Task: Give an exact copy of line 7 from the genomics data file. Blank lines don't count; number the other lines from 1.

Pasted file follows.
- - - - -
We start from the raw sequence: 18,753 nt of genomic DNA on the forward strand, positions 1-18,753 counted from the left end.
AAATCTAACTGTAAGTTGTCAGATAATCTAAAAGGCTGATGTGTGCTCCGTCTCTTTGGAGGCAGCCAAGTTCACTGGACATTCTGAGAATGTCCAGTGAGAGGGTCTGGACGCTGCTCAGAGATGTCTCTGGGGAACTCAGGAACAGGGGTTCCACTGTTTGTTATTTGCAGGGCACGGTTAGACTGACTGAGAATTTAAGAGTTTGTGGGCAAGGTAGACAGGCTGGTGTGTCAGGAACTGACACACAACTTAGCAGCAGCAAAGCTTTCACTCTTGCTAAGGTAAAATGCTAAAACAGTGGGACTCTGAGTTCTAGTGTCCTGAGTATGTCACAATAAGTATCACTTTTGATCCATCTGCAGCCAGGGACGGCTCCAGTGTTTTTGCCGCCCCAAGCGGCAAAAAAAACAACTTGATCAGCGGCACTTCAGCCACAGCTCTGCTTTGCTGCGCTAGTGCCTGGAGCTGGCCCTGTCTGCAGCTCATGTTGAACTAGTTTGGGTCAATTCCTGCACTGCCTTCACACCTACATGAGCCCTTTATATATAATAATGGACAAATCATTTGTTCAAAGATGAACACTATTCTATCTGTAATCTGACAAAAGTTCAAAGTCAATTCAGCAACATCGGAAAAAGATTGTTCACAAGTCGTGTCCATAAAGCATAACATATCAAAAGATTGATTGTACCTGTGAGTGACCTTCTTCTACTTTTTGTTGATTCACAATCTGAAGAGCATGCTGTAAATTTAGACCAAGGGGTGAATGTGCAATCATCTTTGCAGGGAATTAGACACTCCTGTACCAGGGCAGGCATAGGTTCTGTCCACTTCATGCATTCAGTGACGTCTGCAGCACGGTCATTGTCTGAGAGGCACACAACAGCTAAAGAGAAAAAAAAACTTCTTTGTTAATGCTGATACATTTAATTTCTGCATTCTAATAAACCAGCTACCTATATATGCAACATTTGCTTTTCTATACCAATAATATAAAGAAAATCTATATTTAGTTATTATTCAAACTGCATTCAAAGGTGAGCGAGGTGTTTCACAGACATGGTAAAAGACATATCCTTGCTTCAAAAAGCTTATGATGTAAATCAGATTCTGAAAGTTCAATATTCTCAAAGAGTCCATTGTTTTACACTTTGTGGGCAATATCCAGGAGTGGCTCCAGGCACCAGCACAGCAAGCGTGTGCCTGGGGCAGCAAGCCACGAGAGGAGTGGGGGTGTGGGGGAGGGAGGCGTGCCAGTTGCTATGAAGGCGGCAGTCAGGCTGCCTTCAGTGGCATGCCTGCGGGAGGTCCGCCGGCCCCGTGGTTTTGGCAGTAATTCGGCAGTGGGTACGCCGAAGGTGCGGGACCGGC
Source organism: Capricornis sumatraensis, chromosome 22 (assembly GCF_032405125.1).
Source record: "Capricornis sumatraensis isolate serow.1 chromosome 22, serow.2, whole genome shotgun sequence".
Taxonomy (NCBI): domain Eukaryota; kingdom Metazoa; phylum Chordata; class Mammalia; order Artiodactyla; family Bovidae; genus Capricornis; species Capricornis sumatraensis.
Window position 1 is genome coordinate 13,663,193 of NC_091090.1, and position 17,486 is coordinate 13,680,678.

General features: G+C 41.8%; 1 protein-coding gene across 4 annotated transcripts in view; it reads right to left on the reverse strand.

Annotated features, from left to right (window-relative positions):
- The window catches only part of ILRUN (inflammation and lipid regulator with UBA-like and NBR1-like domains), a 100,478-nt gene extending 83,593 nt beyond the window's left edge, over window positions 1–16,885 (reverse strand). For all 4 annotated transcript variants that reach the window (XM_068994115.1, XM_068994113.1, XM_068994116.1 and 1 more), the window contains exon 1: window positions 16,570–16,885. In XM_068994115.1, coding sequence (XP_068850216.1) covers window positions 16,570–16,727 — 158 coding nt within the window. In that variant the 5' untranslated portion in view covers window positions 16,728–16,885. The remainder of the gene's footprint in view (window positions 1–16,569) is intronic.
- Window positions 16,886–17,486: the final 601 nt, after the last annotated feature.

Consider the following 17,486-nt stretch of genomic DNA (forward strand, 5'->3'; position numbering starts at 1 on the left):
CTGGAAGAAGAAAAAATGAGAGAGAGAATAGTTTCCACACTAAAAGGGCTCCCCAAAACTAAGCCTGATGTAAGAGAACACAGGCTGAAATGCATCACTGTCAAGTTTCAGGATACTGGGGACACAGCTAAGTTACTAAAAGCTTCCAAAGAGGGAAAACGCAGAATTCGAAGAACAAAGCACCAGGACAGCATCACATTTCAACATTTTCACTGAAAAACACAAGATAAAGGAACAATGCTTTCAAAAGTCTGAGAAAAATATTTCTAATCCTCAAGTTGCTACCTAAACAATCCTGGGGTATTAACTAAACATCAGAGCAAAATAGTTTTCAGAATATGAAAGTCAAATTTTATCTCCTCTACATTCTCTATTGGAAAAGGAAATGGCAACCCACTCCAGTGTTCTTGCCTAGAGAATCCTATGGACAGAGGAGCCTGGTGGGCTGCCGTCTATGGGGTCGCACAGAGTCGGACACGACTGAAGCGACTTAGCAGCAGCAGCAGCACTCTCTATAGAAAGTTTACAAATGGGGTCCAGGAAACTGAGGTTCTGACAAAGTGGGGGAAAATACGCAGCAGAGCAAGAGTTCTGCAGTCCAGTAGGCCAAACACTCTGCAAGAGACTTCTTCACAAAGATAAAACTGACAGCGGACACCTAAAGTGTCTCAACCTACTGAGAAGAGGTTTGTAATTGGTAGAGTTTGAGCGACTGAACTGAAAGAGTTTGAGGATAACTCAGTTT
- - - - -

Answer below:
General features: G+C 41.8%; 1 protein-coding gene across 4 annotated transcripts in view; it reads right to left on the reverse strand.